Cliff Stein had a simple message for the 2013 graduating class of George Washington High School:
Don’t let them see you coming.
Those six words are ones Stein has lived by since graduating from Washington in 1985. When he completed his studies as a high schooler, Stein didn’t have much going for him.
He was an average student and an OK football player, but he left the school without much of a plan for his future, be it college or something else.
Twenty-eight years later, Stein was on a plane from Chicago to Philadelphia to share words of wisdom and his own improbable tale of success with hundreds of graduating seniors.
“I wanted to give them my story,” Stein said. “Because I was the guy no one saw coming.”
For the last 11 years, Stein has been employed by the Chicago Bears of the National Football League. In 2011, he was appointed Vice President of Football Administration and General Counsel. In this role, Stein is Chicago’s lead negotiator for all player contracts, as well as assisting general manager Phil Emery in planning and managing the team’s salary cap, according to his profile on the Bears’ website.
To understand how Stein got to where he is, one must understand his relationship with Ron Cohen, Washington’s legendary longtime head football coach. Cohen arrived at the school as an assistant toward the end of Stein’s high school career, so he only played under Cohen for a short time.
But Stein kept Cohen close as an adviser and mentor as he tried to figure out his next step after high school. Ultimately it led Stein to Temple University, where he completed his undergraduate and law school studies in six years. As a young lawyer and sports agent, one of Stein’s first football job opportunities was presented by Cohen, who put Stein on the board of the Philadelphia City All-Star Game.
“Ron is an amazing person, and I made sure to tell the kids to stay with this guy, because he can really help your life,” Stein said. “I kept Ron in my network of people, and that never stopped. When I was a young lawyer and agent, he helped me with all of his football connections. I always saw him as more of a mentor than a coach because of what he does for kids from a character standpoint off the field. If he tells me somebody is a good guy, I trust him.”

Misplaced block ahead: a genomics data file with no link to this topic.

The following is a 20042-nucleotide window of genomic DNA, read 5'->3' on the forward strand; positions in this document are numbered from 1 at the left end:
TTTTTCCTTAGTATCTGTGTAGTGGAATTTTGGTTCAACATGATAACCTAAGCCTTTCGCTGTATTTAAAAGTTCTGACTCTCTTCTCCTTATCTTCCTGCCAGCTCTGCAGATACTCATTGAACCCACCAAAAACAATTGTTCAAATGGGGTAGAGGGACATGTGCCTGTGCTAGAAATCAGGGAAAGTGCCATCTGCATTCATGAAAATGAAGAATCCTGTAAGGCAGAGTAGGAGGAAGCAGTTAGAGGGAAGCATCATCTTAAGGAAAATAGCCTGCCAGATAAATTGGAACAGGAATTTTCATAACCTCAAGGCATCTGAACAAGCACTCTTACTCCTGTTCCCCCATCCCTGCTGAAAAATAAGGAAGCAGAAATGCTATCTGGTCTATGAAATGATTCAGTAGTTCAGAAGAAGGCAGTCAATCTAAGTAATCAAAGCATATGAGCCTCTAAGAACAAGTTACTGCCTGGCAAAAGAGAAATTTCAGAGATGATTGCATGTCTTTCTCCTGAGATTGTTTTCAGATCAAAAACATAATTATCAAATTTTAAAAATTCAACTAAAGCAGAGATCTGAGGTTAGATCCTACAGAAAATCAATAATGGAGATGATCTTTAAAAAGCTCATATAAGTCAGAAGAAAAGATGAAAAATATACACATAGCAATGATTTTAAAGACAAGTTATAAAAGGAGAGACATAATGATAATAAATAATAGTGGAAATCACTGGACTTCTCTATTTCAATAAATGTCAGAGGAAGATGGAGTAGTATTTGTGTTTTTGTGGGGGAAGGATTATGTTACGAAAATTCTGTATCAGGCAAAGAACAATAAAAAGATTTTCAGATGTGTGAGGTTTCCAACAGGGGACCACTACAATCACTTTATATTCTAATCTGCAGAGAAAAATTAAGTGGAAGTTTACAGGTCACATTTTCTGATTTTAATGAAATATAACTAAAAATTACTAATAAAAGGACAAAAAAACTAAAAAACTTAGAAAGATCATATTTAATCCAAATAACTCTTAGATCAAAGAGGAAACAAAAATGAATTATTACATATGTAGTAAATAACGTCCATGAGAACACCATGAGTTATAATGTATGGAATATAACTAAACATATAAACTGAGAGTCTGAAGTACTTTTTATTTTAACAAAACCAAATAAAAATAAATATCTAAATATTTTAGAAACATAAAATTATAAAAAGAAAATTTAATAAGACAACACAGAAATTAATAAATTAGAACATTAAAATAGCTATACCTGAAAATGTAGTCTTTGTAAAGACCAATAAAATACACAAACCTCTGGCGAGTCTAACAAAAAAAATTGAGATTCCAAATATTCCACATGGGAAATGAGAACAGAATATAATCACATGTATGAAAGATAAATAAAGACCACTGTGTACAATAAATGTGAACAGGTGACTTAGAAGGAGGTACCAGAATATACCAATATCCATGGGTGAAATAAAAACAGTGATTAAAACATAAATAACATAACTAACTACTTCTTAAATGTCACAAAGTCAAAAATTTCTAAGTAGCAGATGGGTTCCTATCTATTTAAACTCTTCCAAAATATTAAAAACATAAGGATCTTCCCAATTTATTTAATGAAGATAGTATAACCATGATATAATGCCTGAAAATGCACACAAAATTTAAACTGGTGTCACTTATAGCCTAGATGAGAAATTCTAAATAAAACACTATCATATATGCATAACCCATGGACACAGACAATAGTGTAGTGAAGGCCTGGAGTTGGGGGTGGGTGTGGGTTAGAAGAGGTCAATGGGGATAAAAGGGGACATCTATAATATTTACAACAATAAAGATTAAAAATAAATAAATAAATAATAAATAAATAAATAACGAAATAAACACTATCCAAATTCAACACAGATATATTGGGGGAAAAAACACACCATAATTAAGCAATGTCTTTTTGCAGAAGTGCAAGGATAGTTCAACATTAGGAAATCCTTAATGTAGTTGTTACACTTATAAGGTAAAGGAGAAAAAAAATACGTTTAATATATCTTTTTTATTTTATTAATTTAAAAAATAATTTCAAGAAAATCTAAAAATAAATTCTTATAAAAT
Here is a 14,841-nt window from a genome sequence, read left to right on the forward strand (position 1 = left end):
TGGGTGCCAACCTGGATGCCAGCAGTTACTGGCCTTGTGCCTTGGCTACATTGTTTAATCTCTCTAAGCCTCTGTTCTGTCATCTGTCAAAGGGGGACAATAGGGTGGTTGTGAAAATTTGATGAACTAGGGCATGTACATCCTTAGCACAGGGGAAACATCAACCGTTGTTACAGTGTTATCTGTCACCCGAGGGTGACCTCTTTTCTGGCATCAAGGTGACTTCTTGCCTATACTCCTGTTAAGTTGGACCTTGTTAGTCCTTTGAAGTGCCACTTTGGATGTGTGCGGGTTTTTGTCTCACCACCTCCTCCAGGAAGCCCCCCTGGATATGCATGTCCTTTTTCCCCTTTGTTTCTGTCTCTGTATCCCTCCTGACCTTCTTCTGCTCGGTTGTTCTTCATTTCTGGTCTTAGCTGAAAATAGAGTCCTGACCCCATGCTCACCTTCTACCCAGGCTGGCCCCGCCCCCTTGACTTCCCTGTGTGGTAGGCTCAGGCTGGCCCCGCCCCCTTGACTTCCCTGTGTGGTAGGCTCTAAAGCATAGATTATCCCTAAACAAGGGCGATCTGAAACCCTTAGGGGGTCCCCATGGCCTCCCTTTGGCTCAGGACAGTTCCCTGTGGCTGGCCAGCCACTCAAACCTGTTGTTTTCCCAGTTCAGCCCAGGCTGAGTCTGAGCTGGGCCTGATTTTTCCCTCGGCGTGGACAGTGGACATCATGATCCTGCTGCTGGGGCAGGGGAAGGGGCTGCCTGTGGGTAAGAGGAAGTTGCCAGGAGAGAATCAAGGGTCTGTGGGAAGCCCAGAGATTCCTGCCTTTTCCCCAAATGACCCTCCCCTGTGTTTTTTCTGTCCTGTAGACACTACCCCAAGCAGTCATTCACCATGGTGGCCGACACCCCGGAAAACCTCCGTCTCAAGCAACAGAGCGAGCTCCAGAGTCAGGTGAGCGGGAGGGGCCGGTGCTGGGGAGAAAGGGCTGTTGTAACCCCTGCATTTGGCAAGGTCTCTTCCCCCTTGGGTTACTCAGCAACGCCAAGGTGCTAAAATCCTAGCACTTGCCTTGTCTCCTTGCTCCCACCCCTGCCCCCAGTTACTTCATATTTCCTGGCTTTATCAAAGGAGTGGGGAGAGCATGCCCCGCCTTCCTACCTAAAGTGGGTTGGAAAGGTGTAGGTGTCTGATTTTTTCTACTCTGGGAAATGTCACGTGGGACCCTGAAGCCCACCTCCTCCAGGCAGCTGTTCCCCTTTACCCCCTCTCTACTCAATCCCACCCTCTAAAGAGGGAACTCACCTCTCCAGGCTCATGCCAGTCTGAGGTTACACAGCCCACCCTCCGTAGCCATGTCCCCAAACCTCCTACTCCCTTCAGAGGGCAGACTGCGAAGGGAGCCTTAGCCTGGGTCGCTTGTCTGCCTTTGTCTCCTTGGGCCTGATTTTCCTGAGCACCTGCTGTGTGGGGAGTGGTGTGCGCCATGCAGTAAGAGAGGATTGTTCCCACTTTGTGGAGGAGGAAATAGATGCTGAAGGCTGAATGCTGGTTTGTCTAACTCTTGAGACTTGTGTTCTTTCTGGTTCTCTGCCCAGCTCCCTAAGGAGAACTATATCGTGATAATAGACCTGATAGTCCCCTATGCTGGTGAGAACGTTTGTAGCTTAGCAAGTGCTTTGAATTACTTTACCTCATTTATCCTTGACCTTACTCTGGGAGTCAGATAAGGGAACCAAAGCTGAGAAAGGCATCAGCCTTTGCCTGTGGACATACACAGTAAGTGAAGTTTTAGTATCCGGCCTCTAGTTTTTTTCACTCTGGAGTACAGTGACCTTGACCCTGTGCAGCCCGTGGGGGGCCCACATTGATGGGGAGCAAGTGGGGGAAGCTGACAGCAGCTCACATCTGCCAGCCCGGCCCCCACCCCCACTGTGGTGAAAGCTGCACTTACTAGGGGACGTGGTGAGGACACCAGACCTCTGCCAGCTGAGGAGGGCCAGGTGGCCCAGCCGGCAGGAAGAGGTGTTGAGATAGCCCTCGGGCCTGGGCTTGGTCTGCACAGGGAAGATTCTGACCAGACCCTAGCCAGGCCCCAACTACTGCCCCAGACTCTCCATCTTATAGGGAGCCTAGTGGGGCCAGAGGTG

Not long ago, Cohen recommended Stein take a look at Andre Odom, one of countless disciples who the veteran coach has transitioned from a troubled background to a limitless future. Odom had served as an assistant football coach at Temple for two years, and was also a mentor to Sharrif Floyd, the 2010 Washington grad who was just selected in the first round of April’s NFL Draft by the Minnesota Vikings.
Cohen vouched for Odom, and Stein responded by helping Odom land a job with the Bears as a scouting assistant for the coming season. The hiring of Odom is proof that even 30 years later, Stein hasn’t forgotten what Cohen did for him. Now, he says, it’s his turn to give back.
“Back then, I had no plan for life … I had no job and I wasn’t enrolled in college,” Stein said. “Truth was, I didn’t know what to do. I got my act together, but it took me time. Things happened for me because there were people who believed in me, which in turn helped me believe in myself.”
Stein’s message to Washington’s seniors was simple: 1) Believe in yourself, which is how you get others to believe in you; 2) Have humility, for someone who does special things in life does not need to brag, and 3) Hard work is the foundation for every successful person. As a graduate of George Washington, Stein told the students, “You’ll be the underdog. You’ll be underrated and underestimated, and people will doubt you.”
“I told them to keep their mentors in their life forever,” Stein said. “When you go to G.W., kids appreciate everything they receive, because every level of success is unexpected. I spoke to those kids, 25 percent of whom weren’t enrolled in college yet, to give them hope. That’s who I was. I let them know every one of them can do something special with their lives.
“If you believe in yourself, then you can challenge yourself to do something really good. Be proud of where you come from, and be willing to work harder than the guy next to you. Use where you came from as an inspiration to do great things. I wanted to give them something to strive for.”
In fact, Washington holds such a special place in Stein’s heart, that when Floyd couldn’t speak at the commencement due to a prior commitment with the Vikings, Cohen picked up the phone and called Stein.
Stein didn’t hesitate for a second. Despite the fact that he has progressively climbed the professional ladder within the Bears’ organization for more than a decade, Stein hasn’t forgotten the 18-year-old version of himself, the same jokester who packed a water pistol under his graduation gown in 1985.
“I wanted to teach the kids to do the right thing by showing, not telling,” Stein said. “Be first class, wherever you are. Treat all people with the same amount of respect, no matter what your title or position is. That’s what Ron does, and that’s what I want to do by giving back.
“I haven’t forgotten who I am, nor that this place was a part of my life. I want to help others from Washington, to give them an understanding where I came from so they can try and walk in my shoes. They won’t see us coming, but we can do great things. It’s a part of me, and I’m really honored.” ••